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School Psychology

Clarence Center Elementary 
Erin Ostrum-Alongi
Clarence Center Elementary Behavior Support Class  
Tara Agnello, M.S., C.A.S., BCBA, LBA
Harris Hill Elementary
Michelle Braun-Burget, M.A., C.A.S.
Sheridan Hill Elementary
Katie Attea, M.S., C.A.S.
Ledgeview Elementary
Jessica Stachewicz, M.A., C.A.S.
Clarence Middle School
David Romanowski, M.Ed., C.A.S.
Sarah Parish, M.A., C.A.S.
Clarence High School
Doug Dermott,  M.A., C.A.S, NCSP
Department Chairperson
Kristen Rudz, M.S., C.A.S.
Miles Cassetta, M.A., C.A.S., NCSP
Clarence High School/Harris Hill
Out of District & Nativity of the BVM
Christine Berry, Ph.D.
  • School Psychologists are professionals with specialized training in psychology. 
  • School Psychologists work with parents, teachers, and other mental health professionals to create an individualized yet supportive educational environment. 
  • School Psychologists understand child development and work to tailor their services to meet the particular needs of each student.  Their services include improving academic achievement, promoting positive behavior and mental health, supporting diverse learners, create safe and positive school climates, strengthen family-school partnerships, and improve school-wide assessment and accountability.
Improve Academic Achievement
  • Promote student motivation and engagement
  • Conduct psychological and academic assessments
  • Individualize instruction and interventions
  • Manage student and classroom behavior
  • Monitor student progress
  • Collect and interpret student and classroom data
  • Reduce inappropriate referrals to special education

Promote Positive Behavior and Mental Health

  • Improve students communication and social skills
  • Assess student emotional and behavioral needs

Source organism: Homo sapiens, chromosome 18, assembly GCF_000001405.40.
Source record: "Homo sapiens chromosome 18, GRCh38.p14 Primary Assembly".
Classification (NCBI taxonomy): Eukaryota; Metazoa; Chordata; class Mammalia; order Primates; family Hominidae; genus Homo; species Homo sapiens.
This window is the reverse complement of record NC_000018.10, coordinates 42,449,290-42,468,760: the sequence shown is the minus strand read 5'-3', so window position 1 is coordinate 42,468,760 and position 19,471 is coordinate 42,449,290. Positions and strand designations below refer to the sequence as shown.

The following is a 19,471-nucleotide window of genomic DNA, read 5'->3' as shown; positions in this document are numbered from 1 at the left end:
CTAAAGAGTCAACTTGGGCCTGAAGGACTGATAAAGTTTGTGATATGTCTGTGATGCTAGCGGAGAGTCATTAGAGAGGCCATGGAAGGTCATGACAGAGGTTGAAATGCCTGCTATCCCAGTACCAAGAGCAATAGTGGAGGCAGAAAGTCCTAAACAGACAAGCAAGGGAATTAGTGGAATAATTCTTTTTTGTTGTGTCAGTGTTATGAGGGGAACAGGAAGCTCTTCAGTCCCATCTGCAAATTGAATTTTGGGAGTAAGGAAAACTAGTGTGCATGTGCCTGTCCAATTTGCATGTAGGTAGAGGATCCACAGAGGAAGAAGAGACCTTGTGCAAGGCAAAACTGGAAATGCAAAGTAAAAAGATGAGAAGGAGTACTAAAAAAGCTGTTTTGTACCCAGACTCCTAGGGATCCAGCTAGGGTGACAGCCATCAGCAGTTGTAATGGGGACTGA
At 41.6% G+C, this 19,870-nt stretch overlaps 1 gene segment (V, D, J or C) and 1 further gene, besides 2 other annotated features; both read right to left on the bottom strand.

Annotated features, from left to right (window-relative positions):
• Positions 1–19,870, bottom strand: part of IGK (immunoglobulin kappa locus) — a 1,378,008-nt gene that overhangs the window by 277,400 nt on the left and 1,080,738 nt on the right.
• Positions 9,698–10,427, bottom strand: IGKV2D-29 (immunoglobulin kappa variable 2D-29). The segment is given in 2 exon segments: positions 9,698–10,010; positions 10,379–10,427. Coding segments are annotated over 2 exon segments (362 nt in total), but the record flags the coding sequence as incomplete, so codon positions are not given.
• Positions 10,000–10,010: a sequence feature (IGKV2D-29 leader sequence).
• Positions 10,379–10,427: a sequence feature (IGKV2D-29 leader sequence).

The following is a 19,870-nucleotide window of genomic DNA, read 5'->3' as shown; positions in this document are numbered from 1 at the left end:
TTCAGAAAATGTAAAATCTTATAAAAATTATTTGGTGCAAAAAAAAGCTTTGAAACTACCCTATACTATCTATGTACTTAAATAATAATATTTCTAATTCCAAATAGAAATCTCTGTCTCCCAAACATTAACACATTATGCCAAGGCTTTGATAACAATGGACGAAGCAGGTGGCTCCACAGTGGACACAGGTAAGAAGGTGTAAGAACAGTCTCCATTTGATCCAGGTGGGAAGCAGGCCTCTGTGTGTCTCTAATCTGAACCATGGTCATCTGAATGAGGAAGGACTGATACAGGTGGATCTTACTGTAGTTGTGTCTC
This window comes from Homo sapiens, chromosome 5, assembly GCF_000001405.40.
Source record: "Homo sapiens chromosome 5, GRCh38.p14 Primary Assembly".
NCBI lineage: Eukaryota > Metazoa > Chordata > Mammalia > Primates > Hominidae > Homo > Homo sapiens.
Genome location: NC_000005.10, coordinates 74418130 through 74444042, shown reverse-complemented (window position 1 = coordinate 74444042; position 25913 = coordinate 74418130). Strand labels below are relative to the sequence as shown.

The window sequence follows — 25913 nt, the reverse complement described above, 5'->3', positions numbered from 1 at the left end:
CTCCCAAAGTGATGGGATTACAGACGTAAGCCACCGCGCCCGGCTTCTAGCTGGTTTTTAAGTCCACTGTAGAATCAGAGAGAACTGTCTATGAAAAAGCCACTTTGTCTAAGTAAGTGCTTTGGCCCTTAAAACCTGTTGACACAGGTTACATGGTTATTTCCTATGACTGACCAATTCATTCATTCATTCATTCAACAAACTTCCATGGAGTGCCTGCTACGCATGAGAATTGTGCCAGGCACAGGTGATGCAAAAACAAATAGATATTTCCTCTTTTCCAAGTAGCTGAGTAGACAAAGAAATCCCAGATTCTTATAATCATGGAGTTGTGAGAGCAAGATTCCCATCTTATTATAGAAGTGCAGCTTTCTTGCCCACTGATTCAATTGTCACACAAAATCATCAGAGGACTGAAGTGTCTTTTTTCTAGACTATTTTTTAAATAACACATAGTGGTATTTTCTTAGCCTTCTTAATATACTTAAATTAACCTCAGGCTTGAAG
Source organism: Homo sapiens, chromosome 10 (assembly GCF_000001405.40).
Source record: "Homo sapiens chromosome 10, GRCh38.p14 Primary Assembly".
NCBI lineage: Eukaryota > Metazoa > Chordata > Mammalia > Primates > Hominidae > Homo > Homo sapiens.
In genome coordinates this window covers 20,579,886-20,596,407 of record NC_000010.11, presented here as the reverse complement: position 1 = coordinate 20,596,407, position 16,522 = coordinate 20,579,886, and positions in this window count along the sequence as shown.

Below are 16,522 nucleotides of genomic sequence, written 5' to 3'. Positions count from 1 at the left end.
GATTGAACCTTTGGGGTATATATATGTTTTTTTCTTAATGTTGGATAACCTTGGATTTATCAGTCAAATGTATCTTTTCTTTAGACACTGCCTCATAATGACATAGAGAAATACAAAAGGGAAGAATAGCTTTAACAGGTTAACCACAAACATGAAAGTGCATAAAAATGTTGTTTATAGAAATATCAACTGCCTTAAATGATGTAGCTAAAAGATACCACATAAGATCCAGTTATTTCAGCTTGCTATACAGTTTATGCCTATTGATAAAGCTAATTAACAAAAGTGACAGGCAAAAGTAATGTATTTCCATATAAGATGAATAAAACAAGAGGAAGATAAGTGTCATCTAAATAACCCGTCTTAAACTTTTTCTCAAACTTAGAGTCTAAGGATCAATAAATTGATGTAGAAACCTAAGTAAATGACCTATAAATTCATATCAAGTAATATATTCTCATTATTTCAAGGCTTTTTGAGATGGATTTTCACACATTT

• Provide individual and group counseling as related to school performance
  • Promote problem solving, anger management and conflict resolution
  • Reinforce positive coping skills and resilience
  • Promote positive peer relationships and social problem solving
  • Make referrals to and help coordinate community services 

Support Diverse Learners

  • Assess diverse learning needs
  • Provide culturally responsive services to students and families from diverse backgrounds
  • Plan appropriate Individualized Education Programs for students with disabilities
  • Adjust classroom facilities and routines to improve student engagement and learning
  • Monitor and effectively communicate with parents about student progress

Create Safe, Positive School Climates

  • Prevent bullying and other forms of violence
  • Support social–emotional learning
  • Implement school-wide positive behavioral supports
  • Identify at risk students and school vulnerabilities
  • Provide crisis prevention and intervention services

Strengthen Family–School Partnerships

  • Help families understand their child’s learning and mental health needs
  • Assist in navigating special education processes
  • Connect families with community service providers when necessary
  • Enhance staff understanding and responsiveness to diverse cultures and backgrounds
  • Help students transition between school and community learning environments, such as residential treatment or juvenile justice programs

Improve School-Wide Assessment and Accountability

  • Monitor individual student progress in academics and behavior
  • Generate and interpret useful student and school outcome data
  • Collect and analyze data on risk and protective factors related to student outcomes
  • Plan services at the district, building, classroom, and individual levels
This information was adapted from the National Association of School Psychologist website: